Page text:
Friday, February 1, 2019

2019 - February - Setting Tropes

This is Part 2 of a 12-part series dealing with Story Settings
Catherine E. McLean ◆ © 2019 All Rights Reserved

Setting is the bedrock of your story. 
If you choose a real-world backdrop, 
be certain you get your facts straight. 
— Lynn Flewelling

Be it contemporary, historical, magical, science fiction, or fantasy, the setting details of a story must suit the world not distort the world. 

Nor should those details be unbelievable to the reader.

When a new writer decides to play God-of-Creation, what they don't realize is what they've created likely has been done before, often many times, even to the point of being a trope.

What is a trope? It's a common or overused theme or device that has become a cliche. 

Not all tropes are bad because in some genres there are standard tropes that readers like and which never seem to bore a reader or go out of style. To use an old cliche, it's better to look before you leap by doing some research, or google a search, to see if your story idea and setting premise falls into a good or not so good story or setting trope.

You could start with some TV and movie tropes at the website below. Then ask yourself— Does my story's setting or premise fall into one of the tropes? If it does, what can I do to revitalize the trope, make it different, interesting, or give it a wow factor?

When it comes to revitalizing a story or setting trope, there are two basic ways to handle it:

1) Change the trope in a new and fresh way. Of course, you first must know what components of your setting will tip readers off to it being a worthwhile trope, something they're familiar with. Then hone in on what does the NOT EXPECT? Knowing the reader's expectations, you can change that expectation and thus keep the reader's attention.

Of course, in the process, you may also find a better direction for a plot point to take. For example, the legend of King Arthur. You would think this legend would have been done to death, but no, there is currently a new twist to the tale with the movie The Kid Who Would Be King. A new setting (modern world) and an old setting (medieval) combination. 

2) Switching Fantasy for Reality or vice versa. Sometimes truth is stranger than fiction. So, what if your fantastical setting premise were not a figment of the imagination but real? That it actually exists? Can it change or complicate things? Hopefully it complicates things, adds a freshness that wows a jaded reader, editor, or agent.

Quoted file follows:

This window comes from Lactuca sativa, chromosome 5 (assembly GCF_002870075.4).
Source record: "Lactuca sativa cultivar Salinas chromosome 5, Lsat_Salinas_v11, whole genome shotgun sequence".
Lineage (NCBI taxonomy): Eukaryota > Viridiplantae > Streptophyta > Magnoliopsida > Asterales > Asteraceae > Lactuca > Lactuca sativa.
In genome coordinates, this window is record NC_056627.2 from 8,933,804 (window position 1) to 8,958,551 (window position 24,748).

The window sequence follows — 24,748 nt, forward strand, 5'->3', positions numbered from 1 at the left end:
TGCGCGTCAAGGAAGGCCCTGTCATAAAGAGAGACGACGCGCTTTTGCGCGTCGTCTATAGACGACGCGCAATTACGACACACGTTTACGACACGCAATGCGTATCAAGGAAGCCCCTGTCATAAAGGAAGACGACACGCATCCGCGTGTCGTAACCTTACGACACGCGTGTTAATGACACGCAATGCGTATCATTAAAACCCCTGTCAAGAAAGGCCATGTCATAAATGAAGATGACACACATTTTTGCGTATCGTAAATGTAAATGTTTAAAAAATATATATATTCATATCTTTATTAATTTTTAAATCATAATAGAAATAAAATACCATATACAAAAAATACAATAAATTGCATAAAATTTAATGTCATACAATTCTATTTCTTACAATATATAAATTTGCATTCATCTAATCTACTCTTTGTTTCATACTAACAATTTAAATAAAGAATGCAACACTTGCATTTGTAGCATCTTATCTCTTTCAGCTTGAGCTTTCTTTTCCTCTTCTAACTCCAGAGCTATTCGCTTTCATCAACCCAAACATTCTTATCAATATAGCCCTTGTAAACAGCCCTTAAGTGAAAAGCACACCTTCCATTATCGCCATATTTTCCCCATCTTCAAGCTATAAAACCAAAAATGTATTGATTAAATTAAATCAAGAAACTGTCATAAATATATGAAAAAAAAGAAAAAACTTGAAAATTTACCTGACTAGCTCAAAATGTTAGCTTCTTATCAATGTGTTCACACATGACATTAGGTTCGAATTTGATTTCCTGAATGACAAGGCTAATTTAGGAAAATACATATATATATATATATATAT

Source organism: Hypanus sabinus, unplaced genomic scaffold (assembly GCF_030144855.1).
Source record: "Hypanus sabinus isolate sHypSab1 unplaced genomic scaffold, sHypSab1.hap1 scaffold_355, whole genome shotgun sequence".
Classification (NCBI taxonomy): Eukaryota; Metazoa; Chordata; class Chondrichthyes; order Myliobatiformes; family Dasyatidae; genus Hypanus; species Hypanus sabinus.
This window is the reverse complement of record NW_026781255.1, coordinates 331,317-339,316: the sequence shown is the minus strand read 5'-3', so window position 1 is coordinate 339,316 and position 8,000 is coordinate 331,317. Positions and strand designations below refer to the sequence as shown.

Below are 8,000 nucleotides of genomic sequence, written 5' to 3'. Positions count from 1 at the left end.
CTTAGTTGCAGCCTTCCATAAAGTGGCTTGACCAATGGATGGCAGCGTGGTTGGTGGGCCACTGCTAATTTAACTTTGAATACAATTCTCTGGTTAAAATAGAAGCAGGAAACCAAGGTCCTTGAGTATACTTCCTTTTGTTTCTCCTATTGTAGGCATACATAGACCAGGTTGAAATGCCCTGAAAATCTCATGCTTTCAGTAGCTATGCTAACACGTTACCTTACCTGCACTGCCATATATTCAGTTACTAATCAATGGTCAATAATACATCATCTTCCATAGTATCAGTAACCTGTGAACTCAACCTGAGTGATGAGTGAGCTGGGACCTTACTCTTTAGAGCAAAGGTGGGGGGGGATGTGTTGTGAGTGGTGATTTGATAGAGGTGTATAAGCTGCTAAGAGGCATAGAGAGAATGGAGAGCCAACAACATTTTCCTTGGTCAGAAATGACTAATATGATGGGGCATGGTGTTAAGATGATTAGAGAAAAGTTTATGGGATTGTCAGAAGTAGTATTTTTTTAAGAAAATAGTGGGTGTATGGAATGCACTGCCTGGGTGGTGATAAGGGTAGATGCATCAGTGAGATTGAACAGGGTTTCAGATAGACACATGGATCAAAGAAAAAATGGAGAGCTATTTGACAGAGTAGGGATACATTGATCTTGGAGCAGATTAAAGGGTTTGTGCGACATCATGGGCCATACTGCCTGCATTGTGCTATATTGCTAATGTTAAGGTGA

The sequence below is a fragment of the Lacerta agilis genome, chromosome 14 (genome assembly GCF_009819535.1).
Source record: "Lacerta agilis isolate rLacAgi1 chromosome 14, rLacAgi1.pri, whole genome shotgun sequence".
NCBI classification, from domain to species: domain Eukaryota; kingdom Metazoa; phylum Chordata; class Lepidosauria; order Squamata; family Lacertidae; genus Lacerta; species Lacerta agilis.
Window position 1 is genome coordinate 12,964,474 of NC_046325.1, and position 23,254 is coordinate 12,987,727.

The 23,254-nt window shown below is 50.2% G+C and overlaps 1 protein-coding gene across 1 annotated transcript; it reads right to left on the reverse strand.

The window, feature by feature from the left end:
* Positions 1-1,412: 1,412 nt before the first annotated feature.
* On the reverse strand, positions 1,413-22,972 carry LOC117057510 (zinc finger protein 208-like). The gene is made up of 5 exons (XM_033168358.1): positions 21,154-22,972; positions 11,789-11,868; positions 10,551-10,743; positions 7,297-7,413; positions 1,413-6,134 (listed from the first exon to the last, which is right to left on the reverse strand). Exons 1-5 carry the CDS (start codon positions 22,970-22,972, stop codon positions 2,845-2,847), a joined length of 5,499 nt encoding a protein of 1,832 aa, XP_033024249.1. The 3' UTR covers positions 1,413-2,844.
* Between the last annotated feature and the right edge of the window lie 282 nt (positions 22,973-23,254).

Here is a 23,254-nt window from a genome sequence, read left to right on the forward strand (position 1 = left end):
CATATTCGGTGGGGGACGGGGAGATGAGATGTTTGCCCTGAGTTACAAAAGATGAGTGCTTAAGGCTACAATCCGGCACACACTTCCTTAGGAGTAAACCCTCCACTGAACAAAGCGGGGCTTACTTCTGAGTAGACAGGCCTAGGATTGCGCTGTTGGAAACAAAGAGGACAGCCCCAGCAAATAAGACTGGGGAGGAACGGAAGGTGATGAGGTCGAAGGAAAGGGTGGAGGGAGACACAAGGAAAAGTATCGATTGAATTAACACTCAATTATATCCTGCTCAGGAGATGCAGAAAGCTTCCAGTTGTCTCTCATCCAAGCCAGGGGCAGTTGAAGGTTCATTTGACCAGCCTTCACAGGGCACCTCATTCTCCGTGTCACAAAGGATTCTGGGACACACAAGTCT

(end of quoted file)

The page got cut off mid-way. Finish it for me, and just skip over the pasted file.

Although the above methods sound simple enough, they are not easy to execute. 

There are also other aspects of setting tropes. For example when a new writer ignores their story's world or setting or treats the setting as something static, a mere backdrop done with a huge watercolor brush. The reader just gets a foggy-vague look at the setting instead of clear imagery. Which means the reader is not anchored sufficiently in the world.

A good example of ignoring a setting is in dialogue where "heads talk." That is, two characters are in conversation and nothing else is going on—no setting props are in use or being handled, no wind, weather, smells, sounds, etc. that add realism and validity to the narrative. By the way, readers consider Heads Talking as boring stuff (and it is always wise to avoid boring a reader).

Another type of "boring stuff" goes to the other extreme—The Information Dump. This is where the writer dumps in information that they found fascinating when they discovered it during their research of a geographic area, its topography, climate, soil, vegetation, and fauna. So the writer shares their zeal by expounding for paragraphs and paragraphs, describing ad infinitum.

In reality, the reader wants to skip over all that text to get to the good stuff of action and drama. [Refer to last month's post and The Story Iceberg.]

The best way to avoid a genre trope is to read 100 or more books in the genre you want to write in. Not only will you avoid plot tropes but you'll also become a wiser writer by learning how other authors handled world-building, landscapes, and props.

********** March's Topic — The Protagonist POV-Viewpoint of Their World

# # #